Tuesday, July 20, 2010
There's good news in the fight against HIV. A new South African study has found that a microbicide gel containing the antiretroviral medication, Tenofovir can significantly reduce the rate of HIV infections. The study included almost 900 volunteers and showed that the gel cut a woman's chances of being infected by 50 percent after the first year.
Thursday, July 01, 2010
Waiting lists for for government-funded life-sustaining antiretroviral drugs for people with H.I.V. and AIDS have ballooned to nearly 1,800 people from zero just three years ago. What's caused this change? Quite simply, the recession.
Diminished government coffers combined with widespread loss of medical insurance due to unemployment has created the perfect storm for a burgeoning public health and budgetary crisis. Louisiana, Florida, Arkansas and Utah are among numerous states that have either closed enrollment or narrowed eligibility in the AIDS Drug Assistance Program. Ten states are no longer covering treatments that do not directly combat H.I.V. or opportunistic infections, and Florida will likely winnow its list of 101 covered medications to 53.
Monday, June 21, 2010
We continue our five part series AIDS: Then & Now with a look at how ethical issues around the virus have and have not changed over the decades. We’ll talk with Dr. Robert Klitzman, Director of the Ethics and Policy Core of the HIV Center at Columbia University, about why a number of states have statutes criminalizing HIV transmission and the recent court ruling which upholds the ban on gay men donating blood.
Friday, June 18, 2010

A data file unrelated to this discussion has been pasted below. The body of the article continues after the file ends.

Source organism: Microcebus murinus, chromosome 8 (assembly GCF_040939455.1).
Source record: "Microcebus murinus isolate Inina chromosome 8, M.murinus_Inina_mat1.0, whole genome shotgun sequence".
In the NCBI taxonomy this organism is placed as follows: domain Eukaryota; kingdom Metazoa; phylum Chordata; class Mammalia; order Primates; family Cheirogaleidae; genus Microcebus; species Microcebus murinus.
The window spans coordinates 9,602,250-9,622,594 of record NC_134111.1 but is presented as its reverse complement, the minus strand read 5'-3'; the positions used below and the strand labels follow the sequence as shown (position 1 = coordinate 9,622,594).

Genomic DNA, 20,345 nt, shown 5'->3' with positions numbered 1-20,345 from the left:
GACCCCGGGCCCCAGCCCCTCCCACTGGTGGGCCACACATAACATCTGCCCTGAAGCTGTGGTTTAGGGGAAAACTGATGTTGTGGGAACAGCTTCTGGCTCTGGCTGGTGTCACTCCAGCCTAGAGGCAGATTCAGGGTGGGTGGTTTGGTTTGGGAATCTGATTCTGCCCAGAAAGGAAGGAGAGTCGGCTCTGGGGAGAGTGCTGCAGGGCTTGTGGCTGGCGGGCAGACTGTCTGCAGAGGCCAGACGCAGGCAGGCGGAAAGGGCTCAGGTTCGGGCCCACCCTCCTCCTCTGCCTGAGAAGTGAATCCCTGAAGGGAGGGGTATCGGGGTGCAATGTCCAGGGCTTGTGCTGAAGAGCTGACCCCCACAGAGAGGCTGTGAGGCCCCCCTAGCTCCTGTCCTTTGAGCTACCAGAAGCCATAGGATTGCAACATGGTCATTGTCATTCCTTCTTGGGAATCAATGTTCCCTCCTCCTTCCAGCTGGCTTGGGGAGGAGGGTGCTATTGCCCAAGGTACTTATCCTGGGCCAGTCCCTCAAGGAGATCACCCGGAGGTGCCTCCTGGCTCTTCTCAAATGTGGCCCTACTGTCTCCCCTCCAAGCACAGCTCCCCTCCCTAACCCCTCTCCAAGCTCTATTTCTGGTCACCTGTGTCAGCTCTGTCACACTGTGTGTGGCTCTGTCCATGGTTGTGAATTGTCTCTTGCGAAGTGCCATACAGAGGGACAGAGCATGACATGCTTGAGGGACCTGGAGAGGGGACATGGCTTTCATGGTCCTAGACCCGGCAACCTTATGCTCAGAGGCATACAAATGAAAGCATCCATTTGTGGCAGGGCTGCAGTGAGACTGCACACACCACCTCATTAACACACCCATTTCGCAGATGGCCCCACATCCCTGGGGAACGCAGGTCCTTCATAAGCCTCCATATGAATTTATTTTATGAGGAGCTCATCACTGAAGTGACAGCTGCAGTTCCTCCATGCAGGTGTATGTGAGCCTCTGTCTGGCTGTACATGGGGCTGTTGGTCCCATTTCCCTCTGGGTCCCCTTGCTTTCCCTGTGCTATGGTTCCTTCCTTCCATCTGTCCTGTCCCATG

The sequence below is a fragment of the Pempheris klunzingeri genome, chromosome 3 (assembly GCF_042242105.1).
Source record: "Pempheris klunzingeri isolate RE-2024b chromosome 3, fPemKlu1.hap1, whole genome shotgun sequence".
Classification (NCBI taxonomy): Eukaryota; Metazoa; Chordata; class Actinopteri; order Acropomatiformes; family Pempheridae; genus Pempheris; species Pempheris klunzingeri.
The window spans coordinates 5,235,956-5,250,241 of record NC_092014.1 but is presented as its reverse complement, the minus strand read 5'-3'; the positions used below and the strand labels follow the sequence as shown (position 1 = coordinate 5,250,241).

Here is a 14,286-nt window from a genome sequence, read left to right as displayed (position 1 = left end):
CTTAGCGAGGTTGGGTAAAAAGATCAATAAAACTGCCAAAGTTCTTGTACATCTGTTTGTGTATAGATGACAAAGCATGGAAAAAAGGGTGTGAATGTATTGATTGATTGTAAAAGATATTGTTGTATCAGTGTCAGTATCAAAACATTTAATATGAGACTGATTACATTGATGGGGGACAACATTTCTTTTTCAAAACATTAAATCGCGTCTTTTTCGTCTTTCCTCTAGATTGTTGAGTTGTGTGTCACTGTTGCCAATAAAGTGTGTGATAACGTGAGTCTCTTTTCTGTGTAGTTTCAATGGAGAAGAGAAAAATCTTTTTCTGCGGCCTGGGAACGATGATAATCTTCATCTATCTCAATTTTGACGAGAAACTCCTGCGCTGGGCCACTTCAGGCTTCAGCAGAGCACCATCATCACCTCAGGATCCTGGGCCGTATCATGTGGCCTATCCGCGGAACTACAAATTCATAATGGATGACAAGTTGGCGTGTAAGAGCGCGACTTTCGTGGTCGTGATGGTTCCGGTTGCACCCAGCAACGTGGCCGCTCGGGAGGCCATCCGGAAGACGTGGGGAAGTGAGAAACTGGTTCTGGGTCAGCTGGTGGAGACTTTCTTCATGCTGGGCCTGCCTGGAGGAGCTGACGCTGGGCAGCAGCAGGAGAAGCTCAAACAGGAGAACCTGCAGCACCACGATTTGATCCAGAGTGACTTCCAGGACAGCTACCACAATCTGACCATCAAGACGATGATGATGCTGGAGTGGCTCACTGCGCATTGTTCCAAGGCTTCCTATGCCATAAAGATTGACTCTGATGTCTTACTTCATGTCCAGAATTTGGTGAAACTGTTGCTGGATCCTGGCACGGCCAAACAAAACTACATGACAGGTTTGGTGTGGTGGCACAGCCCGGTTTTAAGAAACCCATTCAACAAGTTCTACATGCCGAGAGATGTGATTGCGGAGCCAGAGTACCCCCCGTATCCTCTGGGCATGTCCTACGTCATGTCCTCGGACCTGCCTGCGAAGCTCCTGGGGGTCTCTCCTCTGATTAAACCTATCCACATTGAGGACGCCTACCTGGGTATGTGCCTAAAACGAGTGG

In the last quarter century, research into HIV—the virus that causes AIDS—has come a long way, but not far enough. Dr. Jay A. Levy, Director of the Laboratory for Tumor and AIDS Virus Research at the University of California, San Francisco, and Dr. Robert C. Gallo, Director of the Institute of Human Virology and Division of Basic Science at the University of Maryland School of Medicine, discuss the historical scientific breakthroughs, what the latest research is finding, and how far we have to go before a vaccine or cure for HIV/AIDS is developed.
Tuesday, December 15, 2009
In the 1980s, HIV, the virus which causes AIDS, carried a deadly stigma. The virus was initially thought only to spread among communities which put themselves “at risk.” AIDS was a “gay” disease, or the killer of “drug addicts” and needle-sharers.
Yesterday, Dennis deLeon, former New York City Human Rights Commissioner and prominent latino AIDS activist, died in Manhattan at 61 years old from heart failure. deLeon was one of the first city officials to announce that he was infected with HIV. The work he and others did to build awareness and education of HIV/AIDS helped reduce the virus' stigma.
Yet in some communities, HIV remains a potent killer. According to the CDC, African-Americans account for 51 percent of our country's HIV/AIDS cases – while only making up 12 percent of our population.
In an attempt to draw attention to and combat the spread of HIV/AIDS, the National Black Leadership Commission, led by African-American clergy, convened in Detroit yesterday. The conference brings together religious, political and labor leaders in hopes of pushing a Congressional bill that would help tackle the spread of the virus in at-risk communities.
In this conversation we speak with Rev. Horace Sheffield, of New Galilee Baptist Church in Detroit, who spearheaded the conference; along with Dazon Dixon Diallo, the Founder and President of Sister Love, a women’s HIV/AIDS and Reproductive Justice Organization in Atlanta, Georgia. Together, they discuss some of the structural and social reasons that make the African-American community so vulnerable to infection.